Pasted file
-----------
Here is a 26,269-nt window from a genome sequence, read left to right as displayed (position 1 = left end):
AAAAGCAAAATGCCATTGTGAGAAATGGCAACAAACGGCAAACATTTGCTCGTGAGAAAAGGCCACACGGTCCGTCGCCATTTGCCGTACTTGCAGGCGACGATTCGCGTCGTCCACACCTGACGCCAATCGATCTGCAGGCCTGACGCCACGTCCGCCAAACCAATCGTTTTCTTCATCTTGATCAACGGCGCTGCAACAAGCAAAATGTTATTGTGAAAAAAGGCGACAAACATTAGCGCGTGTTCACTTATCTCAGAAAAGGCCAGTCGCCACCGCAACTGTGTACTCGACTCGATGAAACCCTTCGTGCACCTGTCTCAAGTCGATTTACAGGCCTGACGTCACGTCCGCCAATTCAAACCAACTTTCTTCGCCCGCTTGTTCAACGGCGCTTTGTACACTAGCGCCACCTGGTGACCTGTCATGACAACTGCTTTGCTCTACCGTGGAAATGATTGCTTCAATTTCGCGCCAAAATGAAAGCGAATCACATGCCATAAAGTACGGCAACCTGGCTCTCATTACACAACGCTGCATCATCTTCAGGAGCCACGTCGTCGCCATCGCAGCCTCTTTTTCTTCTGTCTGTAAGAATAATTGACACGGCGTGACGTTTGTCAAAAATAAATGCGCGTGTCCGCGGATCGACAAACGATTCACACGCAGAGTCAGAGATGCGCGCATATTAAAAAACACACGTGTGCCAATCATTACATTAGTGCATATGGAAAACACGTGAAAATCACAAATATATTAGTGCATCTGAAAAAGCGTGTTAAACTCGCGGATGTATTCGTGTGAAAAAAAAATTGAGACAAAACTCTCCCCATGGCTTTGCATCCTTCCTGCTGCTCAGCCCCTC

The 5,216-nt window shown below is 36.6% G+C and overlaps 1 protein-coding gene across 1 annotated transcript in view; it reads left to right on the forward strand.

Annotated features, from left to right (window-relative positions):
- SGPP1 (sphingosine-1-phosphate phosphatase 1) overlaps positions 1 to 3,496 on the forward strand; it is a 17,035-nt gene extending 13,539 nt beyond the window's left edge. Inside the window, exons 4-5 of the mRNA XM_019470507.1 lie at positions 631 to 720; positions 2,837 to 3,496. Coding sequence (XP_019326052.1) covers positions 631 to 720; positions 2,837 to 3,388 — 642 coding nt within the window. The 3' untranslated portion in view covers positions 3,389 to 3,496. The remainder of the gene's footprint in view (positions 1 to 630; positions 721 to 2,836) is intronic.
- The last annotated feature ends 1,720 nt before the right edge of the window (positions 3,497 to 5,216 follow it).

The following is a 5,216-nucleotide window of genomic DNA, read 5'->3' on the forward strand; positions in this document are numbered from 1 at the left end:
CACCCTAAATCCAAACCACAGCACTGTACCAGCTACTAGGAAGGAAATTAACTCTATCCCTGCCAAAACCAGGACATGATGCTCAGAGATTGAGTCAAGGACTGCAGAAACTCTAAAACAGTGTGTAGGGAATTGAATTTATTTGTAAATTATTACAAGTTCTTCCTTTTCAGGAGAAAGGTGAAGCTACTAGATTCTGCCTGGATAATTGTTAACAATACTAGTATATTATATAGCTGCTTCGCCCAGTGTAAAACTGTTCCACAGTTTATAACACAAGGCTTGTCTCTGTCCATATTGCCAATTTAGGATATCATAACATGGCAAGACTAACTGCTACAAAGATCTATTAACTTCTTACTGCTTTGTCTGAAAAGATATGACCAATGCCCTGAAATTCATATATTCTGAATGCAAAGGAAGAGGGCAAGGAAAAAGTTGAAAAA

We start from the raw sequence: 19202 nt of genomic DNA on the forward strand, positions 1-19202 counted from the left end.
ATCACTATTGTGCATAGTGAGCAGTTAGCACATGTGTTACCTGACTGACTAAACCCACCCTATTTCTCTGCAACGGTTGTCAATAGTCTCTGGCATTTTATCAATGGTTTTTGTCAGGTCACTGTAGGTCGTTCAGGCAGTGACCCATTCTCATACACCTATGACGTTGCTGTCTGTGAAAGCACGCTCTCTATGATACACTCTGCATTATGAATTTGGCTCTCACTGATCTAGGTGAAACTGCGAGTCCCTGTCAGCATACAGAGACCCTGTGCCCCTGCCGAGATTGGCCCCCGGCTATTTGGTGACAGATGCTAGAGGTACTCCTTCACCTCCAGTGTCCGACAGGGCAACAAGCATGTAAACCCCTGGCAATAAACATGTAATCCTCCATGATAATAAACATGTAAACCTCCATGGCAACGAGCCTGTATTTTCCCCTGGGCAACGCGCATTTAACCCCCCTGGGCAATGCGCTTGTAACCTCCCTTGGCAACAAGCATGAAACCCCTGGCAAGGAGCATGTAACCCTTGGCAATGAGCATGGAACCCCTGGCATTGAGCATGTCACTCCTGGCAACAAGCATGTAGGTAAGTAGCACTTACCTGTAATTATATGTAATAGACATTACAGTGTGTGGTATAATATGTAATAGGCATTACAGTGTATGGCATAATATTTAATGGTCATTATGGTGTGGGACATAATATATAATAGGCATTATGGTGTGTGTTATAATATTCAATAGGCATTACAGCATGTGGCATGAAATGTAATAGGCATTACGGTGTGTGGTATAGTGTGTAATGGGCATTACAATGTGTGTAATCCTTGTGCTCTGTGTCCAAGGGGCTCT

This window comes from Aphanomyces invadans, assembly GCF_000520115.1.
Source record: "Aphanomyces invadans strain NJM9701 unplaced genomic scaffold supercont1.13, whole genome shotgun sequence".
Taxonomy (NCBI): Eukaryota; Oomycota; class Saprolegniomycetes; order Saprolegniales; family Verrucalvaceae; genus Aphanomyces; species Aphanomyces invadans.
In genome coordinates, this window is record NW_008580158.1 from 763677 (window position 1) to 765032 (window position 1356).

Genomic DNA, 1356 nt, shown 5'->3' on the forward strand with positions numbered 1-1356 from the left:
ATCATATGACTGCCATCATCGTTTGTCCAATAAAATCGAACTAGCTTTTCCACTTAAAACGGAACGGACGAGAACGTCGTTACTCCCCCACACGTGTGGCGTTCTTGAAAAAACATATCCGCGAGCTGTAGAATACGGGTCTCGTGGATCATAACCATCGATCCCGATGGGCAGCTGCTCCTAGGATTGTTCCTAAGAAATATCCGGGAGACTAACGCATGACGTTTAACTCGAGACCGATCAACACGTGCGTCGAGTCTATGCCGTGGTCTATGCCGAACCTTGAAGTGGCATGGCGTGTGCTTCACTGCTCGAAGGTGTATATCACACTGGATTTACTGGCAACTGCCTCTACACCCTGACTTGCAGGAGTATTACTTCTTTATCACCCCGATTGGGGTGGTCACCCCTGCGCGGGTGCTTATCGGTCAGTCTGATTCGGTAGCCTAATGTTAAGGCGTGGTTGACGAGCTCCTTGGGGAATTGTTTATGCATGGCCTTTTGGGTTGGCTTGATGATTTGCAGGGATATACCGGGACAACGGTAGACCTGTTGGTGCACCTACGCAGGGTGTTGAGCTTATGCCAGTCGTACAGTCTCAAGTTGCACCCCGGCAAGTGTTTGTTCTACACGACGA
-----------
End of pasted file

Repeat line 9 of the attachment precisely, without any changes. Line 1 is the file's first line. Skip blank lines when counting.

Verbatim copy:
We start from the raw sequence: 19202 nt of genomic DNA on the forward strand, positions 1-19202 counted from the left end.